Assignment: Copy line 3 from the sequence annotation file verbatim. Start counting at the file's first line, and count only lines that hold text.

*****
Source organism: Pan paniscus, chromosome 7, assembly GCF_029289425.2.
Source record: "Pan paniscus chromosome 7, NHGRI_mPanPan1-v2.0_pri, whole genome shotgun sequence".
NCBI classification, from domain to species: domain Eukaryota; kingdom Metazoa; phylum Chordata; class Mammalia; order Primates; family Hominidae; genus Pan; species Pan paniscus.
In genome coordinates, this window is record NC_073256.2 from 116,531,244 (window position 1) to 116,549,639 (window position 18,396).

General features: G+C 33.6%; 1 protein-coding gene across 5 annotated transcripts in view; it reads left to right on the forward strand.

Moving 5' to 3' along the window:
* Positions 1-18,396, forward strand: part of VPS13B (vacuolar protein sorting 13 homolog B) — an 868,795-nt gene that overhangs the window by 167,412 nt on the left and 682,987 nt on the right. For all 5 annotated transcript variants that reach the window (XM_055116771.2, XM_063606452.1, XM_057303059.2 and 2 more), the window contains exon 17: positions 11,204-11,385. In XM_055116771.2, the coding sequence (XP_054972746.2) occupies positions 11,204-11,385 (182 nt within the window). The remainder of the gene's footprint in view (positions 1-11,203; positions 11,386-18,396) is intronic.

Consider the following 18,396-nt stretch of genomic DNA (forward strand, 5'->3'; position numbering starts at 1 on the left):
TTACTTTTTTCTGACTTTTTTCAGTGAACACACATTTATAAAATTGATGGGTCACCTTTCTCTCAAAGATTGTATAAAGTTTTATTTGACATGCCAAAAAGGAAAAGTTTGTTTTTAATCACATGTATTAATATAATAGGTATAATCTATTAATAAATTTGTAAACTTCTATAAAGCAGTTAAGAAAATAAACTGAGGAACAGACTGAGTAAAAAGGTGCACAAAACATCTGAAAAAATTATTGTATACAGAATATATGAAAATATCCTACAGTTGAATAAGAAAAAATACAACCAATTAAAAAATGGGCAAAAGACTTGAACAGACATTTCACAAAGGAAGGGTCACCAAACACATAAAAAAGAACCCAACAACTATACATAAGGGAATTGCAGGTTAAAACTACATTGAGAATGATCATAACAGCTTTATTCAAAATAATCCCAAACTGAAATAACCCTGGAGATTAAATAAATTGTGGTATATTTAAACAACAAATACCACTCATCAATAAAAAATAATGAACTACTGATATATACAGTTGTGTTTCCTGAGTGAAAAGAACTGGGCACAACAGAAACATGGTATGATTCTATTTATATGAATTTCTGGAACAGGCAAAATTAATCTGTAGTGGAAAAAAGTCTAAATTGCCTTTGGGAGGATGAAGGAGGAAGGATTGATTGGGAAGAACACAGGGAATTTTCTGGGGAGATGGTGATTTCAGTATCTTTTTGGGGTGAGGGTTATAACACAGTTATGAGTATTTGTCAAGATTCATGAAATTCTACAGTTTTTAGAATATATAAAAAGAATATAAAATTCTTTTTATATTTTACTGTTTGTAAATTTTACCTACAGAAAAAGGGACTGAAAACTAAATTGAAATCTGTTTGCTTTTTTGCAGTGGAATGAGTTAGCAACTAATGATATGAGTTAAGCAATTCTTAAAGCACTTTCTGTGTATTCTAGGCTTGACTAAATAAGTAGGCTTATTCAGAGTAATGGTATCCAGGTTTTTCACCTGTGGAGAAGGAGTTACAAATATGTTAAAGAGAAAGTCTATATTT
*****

NCBI classification, from domain to species: domain Eukaryota; kingdom Metazoa; phylum Chordata; class Mammalia; order Primates; family Hominidae; genus Pan; species Pan paniscus.